A new and better bionic hand under development connects directly to the nervous system and could one day return dexterity and sensation to amputees, researchers say.
In recent years, a plethora of bionic hands have emerged for amputees. However, surveys of those using such artificial hands have revealed that up to 50 percent of amputees do not use the prosthesis regularly, due to poor functionality, appearance and controllability.
So, to improve the amount of dexterity and sensation of these bionic hands, scientists reasoned they could use interfaces that link the hands with the nervous system, potentially enabling intuitive control and realistic sensory feedback.
"Our dream is to have Luke Skywalker getting back his hand with normal function," researcher Silvestro Micera told TechNewsDaily, referencing the hero in "Star Wars" who gets an artificial hand after his real one is cut off. [Brainpower: Human Minds May Soon Control Prosthetic Limbs]
Micera is the head of the translational neural engineering lab at the Swiss Federal Institute of Technology in Lausanne, Switzerland, which is one of the collaborators helping to develop the new bionic hand.
In a four-week clinical trial, Micera and his colleagues found they could improve the sensory feedback an amputee received from bionics by using electrodes implanted into the median and ulnar nerves in the arm near the stump. This helped deliver feelings of touch.
In addition, the researchers analyzed motor neural activity from the nerves, signals used to help control muscles. They found they could tease out signals related to grasping to help control a prosthetic hand placed near the amputee but not physically attached to the person's arm. In other words, it may be possible to develop an artificial hand that can transmit signals to and respond to data from the brain.
"We could be on the cusp of providing new and more effective clinical solutions to amputees in the next years," Micera said.
Micera and his colleagues also announced a new clinical trial that will soon connect the prosthetic hand directly to a patient as part of the Italian Ministry of Health's NEMESIS project. They hope to further improve sensory feedback and overall control of bionics this way.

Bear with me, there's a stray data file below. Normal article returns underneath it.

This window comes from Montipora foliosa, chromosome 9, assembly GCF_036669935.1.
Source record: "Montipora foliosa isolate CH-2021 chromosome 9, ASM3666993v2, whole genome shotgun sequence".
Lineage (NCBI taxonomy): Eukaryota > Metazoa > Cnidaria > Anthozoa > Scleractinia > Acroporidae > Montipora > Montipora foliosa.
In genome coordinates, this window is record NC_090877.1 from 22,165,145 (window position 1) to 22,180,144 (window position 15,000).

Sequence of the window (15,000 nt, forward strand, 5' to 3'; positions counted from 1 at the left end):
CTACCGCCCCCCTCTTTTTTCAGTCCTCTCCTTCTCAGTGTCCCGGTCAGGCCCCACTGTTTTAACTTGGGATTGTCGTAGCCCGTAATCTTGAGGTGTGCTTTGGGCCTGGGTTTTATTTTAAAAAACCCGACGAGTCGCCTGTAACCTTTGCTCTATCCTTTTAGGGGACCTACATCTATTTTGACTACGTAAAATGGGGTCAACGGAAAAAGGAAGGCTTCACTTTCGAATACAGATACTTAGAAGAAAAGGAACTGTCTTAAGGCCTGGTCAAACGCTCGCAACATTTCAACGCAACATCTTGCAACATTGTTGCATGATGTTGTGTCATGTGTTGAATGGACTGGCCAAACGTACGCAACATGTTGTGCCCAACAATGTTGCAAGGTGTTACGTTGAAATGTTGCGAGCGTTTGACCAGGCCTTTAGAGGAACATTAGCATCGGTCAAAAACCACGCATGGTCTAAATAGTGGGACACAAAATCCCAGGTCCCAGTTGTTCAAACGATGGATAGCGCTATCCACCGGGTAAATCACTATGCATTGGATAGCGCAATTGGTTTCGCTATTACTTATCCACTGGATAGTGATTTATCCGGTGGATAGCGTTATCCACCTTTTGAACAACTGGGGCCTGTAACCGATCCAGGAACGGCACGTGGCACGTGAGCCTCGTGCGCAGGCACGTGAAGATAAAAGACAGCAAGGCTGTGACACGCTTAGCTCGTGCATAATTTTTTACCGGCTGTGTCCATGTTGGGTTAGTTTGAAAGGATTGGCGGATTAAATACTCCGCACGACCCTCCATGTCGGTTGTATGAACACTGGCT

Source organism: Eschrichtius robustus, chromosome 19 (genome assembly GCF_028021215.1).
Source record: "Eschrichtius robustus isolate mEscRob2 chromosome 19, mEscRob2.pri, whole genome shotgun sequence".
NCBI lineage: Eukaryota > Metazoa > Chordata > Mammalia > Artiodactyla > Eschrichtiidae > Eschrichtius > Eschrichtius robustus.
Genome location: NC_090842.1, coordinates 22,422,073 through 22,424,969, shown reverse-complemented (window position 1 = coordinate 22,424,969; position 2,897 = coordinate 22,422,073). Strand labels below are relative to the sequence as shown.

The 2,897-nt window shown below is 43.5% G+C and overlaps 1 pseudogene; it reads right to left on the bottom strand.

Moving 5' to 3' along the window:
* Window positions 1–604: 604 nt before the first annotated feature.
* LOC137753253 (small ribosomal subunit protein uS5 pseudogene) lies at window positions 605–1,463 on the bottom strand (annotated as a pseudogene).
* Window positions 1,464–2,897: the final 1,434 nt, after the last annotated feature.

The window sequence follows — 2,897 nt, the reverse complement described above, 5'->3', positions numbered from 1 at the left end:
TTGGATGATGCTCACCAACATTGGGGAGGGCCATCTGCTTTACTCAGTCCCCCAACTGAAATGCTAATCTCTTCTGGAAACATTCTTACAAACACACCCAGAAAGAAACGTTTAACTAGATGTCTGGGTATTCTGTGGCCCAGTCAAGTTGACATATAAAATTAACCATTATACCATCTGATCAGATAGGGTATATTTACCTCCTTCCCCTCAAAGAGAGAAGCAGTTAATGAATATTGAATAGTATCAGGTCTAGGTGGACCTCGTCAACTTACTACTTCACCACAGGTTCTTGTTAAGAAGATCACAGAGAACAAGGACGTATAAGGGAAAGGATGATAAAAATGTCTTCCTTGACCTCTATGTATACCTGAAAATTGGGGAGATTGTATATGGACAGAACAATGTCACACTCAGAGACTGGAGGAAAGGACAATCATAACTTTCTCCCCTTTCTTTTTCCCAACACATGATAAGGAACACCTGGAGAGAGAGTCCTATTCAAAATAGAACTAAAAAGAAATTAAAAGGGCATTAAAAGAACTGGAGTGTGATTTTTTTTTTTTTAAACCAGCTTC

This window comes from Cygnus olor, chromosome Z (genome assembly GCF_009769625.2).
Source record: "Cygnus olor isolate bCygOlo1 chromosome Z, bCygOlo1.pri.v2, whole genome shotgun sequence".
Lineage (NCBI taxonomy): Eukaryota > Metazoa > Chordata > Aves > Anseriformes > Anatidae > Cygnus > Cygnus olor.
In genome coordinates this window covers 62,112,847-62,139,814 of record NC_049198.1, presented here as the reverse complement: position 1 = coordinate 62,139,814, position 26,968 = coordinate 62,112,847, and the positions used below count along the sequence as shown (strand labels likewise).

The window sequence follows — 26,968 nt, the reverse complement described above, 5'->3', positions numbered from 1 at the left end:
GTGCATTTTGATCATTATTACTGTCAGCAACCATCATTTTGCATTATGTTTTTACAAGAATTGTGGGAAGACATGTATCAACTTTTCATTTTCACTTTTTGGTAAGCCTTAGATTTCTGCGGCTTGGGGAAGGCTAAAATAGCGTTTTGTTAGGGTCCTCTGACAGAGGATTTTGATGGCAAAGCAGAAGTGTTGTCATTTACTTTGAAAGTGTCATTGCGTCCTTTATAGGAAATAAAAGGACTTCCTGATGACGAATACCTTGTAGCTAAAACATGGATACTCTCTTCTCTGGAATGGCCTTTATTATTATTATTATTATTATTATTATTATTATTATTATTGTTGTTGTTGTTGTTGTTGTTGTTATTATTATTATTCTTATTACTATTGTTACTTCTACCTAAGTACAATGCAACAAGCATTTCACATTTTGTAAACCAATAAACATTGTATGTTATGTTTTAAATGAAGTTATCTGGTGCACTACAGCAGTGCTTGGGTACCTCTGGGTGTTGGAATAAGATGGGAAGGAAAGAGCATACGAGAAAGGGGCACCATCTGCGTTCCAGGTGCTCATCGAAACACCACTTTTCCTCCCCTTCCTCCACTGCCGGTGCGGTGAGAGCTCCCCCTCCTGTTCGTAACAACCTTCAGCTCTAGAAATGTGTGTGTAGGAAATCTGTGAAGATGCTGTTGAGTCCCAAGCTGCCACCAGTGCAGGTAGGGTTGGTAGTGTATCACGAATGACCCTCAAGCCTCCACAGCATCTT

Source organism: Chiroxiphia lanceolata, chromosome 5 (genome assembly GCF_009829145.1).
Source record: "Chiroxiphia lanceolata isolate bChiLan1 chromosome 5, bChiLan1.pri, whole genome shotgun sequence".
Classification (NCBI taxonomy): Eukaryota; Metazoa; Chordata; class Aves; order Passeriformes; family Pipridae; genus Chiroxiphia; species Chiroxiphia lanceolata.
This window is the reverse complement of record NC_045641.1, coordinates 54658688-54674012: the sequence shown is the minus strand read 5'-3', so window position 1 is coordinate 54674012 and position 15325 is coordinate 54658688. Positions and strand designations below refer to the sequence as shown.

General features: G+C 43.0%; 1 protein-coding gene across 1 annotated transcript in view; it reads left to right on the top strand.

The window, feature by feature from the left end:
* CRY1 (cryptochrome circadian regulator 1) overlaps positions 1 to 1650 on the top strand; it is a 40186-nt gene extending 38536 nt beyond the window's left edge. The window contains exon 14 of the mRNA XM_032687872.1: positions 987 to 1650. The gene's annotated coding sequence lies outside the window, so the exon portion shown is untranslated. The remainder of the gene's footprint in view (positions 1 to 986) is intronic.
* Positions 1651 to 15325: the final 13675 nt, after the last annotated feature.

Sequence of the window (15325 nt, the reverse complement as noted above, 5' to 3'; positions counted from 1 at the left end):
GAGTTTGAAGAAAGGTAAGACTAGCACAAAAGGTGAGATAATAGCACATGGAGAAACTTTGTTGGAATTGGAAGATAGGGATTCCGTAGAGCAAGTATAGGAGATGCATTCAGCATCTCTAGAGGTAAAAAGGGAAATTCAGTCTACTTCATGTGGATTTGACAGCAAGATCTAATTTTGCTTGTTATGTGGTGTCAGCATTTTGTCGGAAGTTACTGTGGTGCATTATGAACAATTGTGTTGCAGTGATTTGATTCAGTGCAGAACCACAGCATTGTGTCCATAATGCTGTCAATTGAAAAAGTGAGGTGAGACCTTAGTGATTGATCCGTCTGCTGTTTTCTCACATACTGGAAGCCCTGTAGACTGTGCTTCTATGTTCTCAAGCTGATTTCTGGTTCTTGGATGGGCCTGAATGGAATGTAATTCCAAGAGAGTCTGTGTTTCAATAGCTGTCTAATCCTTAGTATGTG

A key problem is how electricity from the electrodes can inflame cells, forcing the body to grow tissue around the electrodes that dampen signals to and from the bionic hand. Micera suggested drugs or coatings on the electrodes might help prevent such inflammation.
Natural hands normally possess 22 degrees of freedom, meaning they can flex 22 different ways — for instance, they can spread fingers apart. While 22 degrees of freedom are currently unrealistic for prosthetic hands, the four or five different grasping tasks the research team's device can provide can be very helpful, Micera said.
In the future, artificial hands may connect not only with nerves in the periphery of the nervous system, such as those in the limbs, but may also link with the spinal cord. "A hybrid solution that combines both approaches may be the way to go," Micera said.
Future research might also have amputees prepare for what bionic hands might feel like using virtual-reality experiments that could help them reconstruct their body images. "In the medium term, we'd like to have virtual-reality environments for training patients," Micera said.
Still, much work remains before artificial hands are as capable as natural ones.
"I think the Luke Skywalker hand is probably 20 or 30 years away, maybe even more," Micera said.
The scientists recently detailed their findings at the annual meeting of the American Association for the Advancement of Science in Boston.
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